One of my favorite lines in a song is from a song called “Break Me Down” by Seether. The line says, “wounds are ways to reveal us”. We are all wounded in some way or another, beginning with first wound— Christians call it Original Sin—and going from there. Our wounds do reveal us.
There’s a lot of talk these days about generational trauma. I get why people roll their eyes at the language which can come off as new agey and pop psych jargon—but I’ve seen enough of life to make me think there’s more than a little something to it, especially in light of what we know about our common parents and how what they did affects us still. Not to mention that there is a whole area of biological science backing it up called epigenetics.
Brokenness is characteristic of humanity, hence the desire for wholeness that eludes us and shall continue to elude us for as long as we are this side of heaven. Jesus knew this and proved that wholeness comes from healing and from acknowledging our sins. Confessing our sins is not about making us feel bad or guilty but it is always about healing. That is why the sacrament of confession is considered a healing sacrament.
Healing generational wounds is not easy. It takes a lot of help. I have an entire team of people who have helped me in healing. That team includes priests, friends I trust, my husband and my Catholic therapist. True healing however, will only come in the next life when I make it to Heaven, God-willing.
I mention all this, because one of the things we in the US are facing right now is the shock of realization that we are wounded—broken—and cannot postpone the work of acknowledging and healing the many wounds we have and that we have caused each other. We have come to a point at which it is a priority to do so. Mostly so we stop bleeding all over each other as we say we are fine. We are not fine. We are walking around and bumping into one another’s wounds.
I was born with quite a few generational wounds that go way back in the History of this country and my family which are tangled up in each other. I was born without a father to a Brown mother who had her own wounds.
That set up the scene of my life for my sexual abuse as a child which left scars of trauma on every choice I made from the age of fourteen until I was a week from turning 40 when my oldest son took his own life in my home. It was his suicide that sent me down a rabbit hole of asking about trauma and its impact on our lives and the lives of our children. I blamed myself for all of the terrible choices I made in my son’s lifetime and I blamed those choices for his suicide.
I spent most of his twenty years of life chasing healing but instead I kept getting hurt and my son and eventually my other children, were hurt in the process. I slept around, I had a permanent seat at a dive bar where I got wasted almost every night after working a shift waiting tables. I lived in poverty and thought that was the best it was going to get. I had no goals, no expectations from life, no focus, no path to anything other than what I was living: a poor single mother who waiting tables and had to fight her drug addicted ex-husband on everything. I was miserable.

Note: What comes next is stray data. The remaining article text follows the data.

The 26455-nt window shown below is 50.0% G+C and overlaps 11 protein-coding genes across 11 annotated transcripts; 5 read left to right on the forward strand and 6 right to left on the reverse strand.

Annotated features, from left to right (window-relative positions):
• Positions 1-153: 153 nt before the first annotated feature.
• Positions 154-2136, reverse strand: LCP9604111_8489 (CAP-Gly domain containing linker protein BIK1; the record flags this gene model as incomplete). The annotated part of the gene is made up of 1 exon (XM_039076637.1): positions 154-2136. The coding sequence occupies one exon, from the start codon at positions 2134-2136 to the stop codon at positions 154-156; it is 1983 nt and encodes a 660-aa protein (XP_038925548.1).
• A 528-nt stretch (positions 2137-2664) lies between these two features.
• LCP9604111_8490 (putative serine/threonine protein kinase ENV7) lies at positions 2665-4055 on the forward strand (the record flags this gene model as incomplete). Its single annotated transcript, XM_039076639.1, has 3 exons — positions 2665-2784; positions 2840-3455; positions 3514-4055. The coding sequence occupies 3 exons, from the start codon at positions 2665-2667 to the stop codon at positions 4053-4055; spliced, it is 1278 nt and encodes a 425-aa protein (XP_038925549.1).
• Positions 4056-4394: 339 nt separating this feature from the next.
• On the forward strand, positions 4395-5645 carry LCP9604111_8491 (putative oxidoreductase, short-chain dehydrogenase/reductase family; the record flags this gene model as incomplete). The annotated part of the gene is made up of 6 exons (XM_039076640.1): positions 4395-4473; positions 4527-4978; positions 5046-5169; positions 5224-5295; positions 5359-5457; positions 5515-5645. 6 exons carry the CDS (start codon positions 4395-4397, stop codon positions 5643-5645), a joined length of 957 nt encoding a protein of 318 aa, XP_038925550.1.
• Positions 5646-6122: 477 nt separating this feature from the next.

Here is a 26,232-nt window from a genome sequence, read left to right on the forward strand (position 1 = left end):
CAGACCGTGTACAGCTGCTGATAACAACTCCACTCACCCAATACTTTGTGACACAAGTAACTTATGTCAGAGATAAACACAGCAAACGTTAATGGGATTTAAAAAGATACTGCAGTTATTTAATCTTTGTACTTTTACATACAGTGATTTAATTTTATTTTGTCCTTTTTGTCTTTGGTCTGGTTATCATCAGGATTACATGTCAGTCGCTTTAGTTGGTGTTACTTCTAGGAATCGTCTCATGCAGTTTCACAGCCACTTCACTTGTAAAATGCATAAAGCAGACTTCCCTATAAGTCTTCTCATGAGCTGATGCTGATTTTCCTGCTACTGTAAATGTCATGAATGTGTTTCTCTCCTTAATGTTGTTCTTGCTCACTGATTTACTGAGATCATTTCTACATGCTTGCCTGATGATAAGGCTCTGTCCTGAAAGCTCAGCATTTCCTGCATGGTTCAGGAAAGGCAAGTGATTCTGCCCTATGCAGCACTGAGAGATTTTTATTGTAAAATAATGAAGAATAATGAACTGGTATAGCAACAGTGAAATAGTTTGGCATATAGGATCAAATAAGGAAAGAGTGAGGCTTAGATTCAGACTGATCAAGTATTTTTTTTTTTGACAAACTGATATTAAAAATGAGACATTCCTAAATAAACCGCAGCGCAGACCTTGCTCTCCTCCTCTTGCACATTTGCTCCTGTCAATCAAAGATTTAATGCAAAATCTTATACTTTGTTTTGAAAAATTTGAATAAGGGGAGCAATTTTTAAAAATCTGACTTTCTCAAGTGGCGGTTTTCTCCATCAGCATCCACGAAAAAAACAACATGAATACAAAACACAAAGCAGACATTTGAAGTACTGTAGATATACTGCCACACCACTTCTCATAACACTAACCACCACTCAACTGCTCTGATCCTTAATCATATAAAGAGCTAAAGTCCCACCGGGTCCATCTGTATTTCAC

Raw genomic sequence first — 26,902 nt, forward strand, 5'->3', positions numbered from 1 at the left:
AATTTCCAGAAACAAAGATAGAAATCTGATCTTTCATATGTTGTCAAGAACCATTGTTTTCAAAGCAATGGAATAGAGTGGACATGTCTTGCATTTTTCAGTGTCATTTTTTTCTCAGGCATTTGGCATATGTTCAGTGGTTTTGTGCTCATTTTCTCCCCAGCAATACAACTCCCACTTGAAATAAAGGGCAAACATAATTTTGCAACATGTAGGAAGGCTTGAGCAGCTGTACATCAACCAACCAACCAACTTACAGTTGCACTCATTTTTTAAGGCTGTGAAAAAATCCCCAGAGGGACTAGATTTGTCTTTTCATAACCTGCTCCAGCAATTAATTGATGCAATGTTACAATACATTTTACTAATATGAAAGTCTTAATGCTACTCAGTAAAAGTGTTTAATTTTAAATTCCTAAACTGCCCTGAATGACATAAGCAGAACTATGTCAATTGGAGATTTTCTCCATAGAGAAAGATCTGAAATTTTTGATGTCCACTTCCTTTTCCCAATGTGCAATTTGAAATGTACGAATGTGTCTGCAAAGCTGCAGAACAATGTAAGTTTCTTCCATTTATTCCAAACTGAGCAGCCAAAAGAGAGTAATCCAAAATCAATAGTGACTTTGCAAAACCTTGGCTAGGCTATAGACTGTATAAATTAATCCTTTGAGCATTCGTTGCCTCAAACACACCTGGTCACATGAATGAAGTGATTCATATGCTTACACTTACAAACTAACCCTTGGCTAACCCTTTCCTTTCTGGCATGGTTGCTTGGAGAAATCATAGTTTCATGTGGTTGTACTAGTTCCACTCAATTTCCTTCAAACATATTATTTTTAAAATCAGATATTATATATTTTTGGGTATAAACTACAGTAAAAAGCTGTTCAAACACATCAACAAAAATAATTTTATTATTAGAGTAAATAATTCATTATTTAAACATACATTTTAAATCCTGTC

All of this was my way of acting out from the trauma and brokenness of my own abuse but also the abuse my mother, grandmother and even great-grandmother all suffered. There was no path to healing, no talk of therapy and for sure no acknowledging the abuse in any way from anyone in my family.
It was by the Grace of God that I ended up in therapy in 2014. I thought that I was going to a therapist so she would affirm me and my own feelings about things in my current marriage. Instead what happened is she began to ask me about my childhood, about my abuse and about my teen years of promiscuity. Not in an accusatory way but in a way that led me, with her help, to examine them and their impact on my life and my choices. For three years I went to therapy with her weekly and began to slowly see how being sexually abused as a small child had traumatized me and led me to believe that being abused was love. It also led me to believe that nobody loved me and to act out of fear of being abandoned.
Three years into therapy my oldest son Anthony died by suicide.
I wanted to stop therapy and just wallow in my grief and guilt but my need to know what happened to Anthony and what caused him to take his own life won out. Enter the rabbit hole I mentioned where I learned about trauma and generational impacts of trauma and here I am.
It was through seeing my wounds that I got to know myself. It is how I got to know my children in the aftermath of their brother’s suicide. And it is how I have gotten to know God as He truly is and not as this image of a fairy Godmother who grants me my every wish if I follow the rules.
It has also taught me how to have compassion and empathy for others who are wounded. Because their wounds do reveal who they are and how they have been hurt. It also tells us what they fear and why.
So when you see someone acting out, just remember that what you are seeing is their wounds and maybe through those wounds you can catch a glimpse of who they are. Maybe in your wounds you can catch a glimpse of who you are.
Leticia Ochoa Adams writes from Texas, on life, death, grief, suicide, faith, motherhood, doubts and whatever (else) happens to be on her mind.
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